Papu Gomez is already replicating his Atalanta cult hero status at Sevilla

On the face of it, the first half of the 2020-21 couldn’t have gone much better for Sevilla.

Julen Lopetegui’s side are fourth in La Liga after 21 games, a point behind Barcelona and Real Madrid in second and third and six ahead of Villarreal in fifth.

Last week, they scrapped their way past Almeria to set up a Copa del Rey semi-final against a beatable Barcelona side, and in February and March they will face Borussia Dortmund over two legs for a place in the Champions League last eight.

With a solid defence, some excellent wing play, and the goals of now-prolific front-man Youssef En-Nesyri, they have built on the Europa League title they won in August – another one – and are looking to move to the next level, to become a force that can disrupt the stranglehold Madrid’s big two and Barcelona have on Spanish football.

Given their budget, it is a thoroughly impressive position to be in and further decorates the already generously feathered cap of sporting director Monchi.

For all that success, though, it was difficult to shake the feeling that something was missing at the Ramon Sanchez-Pizjuan in the first half of this season. To be more precise, it was hard to shake the feeling that someone was missing.

More than just an expert wind-up merchant, Ever Banega was the source of Sevilla’s attacking fluidity; their most inventive midfielder last term and for some time before that. Following his move to Saudi Arabia’s Al Shabab in the summer, there was a void.

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READ: How Monchi built a stunning Sevilla side that fell just short of a quadruple

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Ivan Rakitic came back from Barcelona but is not a creator. And try as he might, Joan Jordan could not provide the same degree of guile.

Monchi must have known he needed a solution. In January, he finally found it. The solution’s name? Alejandro ‘Papu’ Gomez.

Gomez, the attacking fulcrum of a magnificent Atalanta team over the past three years, had fallen out with his manager in Bergamo, Gian Piero Gasperini. And despite his brilliant performances over the last three years, at 32, none of Europe’s superclubs were likely to be interested.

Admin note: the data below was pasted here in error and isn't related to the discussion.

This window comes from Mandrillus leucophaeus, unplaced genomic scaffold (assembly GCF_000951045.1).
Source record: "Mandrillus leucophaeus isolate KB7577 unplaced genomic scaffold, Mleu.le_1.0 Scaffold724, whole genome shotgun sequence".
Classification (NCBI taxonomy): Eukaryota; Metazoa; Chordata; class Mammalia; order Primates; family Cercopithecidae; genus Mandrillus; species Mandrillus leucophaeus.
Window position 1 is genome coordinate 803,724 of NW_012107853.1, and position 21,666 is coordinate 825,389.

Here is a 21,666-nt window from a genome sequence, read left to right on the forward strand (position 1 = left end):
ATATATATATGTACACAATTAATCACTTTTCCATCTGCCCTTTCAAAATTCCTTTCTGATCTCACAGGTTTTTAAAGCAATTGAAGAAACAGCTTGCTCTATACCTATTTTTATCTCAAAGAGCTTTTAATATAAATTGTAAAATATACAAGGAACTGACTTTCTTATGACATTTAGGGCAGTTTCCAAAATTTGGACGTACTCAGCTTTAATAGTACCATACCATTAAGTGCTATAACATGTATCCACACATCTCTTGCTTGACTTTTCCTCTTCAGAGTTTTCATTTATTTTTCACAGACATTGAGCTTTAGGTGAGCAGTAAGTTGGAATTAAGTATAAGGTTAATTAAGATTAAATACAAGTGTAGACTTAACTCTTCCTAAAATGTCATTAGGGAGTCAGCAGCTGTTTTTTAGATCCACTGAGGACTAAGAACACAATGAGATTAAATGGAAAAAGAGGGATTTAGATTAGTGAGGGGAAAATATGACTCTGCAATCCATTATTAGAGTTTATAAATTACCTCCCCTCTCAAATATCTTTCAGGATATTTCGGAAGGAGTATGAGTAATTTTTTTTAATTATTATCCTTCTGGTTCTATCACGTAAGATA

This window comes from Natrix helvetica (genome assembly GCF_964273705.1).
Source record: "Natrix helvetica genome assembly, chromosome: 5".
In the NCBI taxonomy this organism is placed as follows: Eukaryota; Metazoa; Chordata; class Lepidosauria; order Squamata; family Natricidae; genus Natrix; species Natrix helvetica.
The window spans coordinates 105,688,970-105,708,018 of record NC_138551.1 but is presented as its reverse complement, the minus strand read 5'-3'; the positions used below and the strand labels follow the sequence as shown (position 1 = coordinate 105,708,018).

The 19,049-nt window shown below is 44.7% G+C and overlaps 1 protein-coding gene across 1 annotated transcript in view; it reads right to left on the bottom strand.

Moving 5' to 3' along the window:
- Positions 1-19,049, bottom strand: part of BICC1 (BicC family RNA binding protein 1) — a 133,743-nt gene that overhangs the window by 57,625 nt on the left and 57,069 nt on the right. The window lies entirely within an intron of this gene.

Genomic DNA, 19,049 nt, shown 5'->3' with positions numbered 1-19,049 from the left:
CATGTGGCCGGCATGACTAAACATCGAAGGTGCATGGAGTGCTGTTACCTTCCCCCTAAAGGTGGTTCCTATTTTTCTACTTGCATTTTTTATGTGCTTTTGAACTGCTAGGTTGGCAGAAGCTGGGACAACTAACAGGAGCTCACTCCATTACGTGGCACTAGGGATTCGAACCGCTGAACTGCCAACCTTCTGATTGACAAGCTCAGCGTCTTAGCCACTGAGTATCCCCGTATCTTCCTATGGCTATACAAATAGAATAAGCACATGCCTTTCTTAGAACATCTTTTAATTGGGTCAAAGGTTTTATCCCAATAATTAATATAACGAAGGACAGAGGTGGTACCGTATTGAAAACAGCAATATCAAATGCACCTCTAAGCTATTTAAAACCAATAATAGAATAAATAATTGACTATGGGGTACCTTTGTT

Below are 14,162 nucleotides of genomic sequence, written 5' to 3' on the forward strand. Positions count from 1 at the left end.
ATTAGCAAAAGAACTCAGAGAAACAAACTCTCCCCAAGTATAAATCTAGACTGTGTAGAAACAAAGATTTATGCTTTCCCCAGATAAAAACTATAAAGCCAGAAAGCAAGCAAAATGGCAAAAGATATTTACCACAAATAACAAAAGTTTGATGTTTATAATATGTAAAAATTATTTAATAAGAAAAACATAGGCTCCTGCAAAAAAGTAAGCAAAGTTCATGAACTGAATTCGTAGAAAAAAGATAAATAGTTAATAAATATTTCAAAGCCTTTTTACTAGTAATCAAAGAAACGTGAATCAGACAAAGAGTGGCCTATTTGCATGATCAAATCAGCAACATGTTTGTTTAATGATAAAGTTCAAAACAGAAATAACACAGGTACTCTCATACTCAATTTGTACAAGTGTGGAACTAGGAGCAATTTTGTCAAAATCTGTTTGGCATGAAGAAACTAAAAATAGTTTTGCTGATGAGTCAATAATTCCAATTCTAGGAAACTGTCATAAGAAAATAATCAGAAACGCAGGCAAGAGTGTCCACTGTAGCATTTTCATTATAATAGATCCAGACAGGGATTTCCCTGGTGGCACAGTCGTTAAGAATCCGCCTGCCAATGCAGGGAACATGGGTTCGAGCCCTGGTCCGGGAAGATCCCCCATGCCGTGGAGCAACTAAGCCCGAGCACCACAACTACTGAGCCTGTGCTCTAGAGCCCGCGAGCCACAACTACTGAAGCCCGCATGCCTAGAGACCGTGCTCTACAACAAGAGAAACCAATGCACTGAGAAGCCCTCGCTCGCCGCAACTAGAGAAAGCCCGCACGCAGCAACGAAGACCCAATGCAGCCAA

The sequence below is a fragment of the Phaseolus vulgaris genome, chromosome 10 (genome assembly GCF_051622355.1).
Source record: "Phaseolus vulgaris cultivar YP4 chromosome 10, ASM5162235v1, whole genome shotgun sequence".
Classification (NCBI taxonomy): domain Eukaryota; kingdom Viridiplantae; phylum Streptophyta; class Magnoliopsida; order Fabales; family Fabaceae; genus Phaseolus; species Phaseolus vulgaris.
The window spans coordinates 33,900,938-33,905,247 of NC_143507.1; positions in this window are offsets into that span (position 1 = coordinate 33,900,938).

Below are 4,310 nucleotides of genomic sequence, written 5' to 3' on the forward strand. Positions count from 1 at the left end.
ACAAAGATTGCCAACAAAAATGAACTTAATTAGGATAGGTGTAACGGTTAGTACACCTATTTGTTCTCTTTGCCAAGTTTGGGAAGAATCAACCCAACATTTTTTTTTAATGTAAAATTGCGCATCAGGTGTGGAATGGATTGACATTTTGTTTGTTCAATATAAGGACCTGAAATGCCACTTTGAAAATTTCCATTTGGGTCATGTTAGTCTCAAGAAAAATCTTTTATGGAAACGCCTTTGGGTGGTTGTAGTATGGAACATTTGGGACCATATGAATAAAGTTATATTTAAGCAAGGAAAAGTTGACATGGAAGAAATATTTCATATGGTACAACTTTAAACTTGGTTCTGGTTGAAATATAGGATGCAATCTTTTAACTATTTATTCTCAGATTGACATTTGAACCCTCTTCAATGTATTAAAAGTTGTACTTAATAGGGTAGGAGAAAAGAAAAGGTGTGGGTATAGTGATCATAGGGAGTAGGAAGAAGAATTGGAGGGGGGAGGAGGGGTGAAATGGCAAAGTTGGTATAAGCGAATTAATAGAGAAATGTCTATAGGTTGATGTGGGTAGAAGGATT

Monchi saw an opportunity and pounced. Though he is not a player in precisely the same mould as Banega – Gomez plays further forwards, a little to the left and is a dribbler as much as a passer – it is already looking like another masterstroke from Sevilla’s transfer oracle.

Gomez was presented to the Sevilla fans – virtually, of course – on January 26. He made his debut four days later, playing 60 minutes in that cup quarter-final with Almeria and almost setting up Luuk de Jong for an opener before he was withdrawn. Five days after that, it was his time for a La Liga bow.

The league debut came in unfortunate circumstances, Gomez replacing his stricken compatriot Lucas Ocampos, who had to be carried from the field after a horrific if unintentional challenge from Djene Dakonam.

Getafe were down to 10 with Djene sent off, but Sevilla still had to make that advantage count. As they looked to do so, their new boy played a central role.

Gomez’s 55 accurate passes in 33 minutes in addition to three successful dribbles tell you something about both the control Sevilla had of the game and the impact of their Argentinian midfielder.

A good debut, though, was clearly not enough for the new signing. With three minutes to go, he picked up the ball 30 yards from goal and in acres of room. One touch controlled it, another took it out of his feet and his third, with his magic left boot, rifled it goalwards.

It took a slight deflection off a blue chest as it rattled towards goal, giving the goalkeeper no chance. Given the speed it was travelling at before that, it may well have gone in anyway. A competent first league appearance had become a spectacular one.

As the Marca headline read: “Papu Gomez is different.”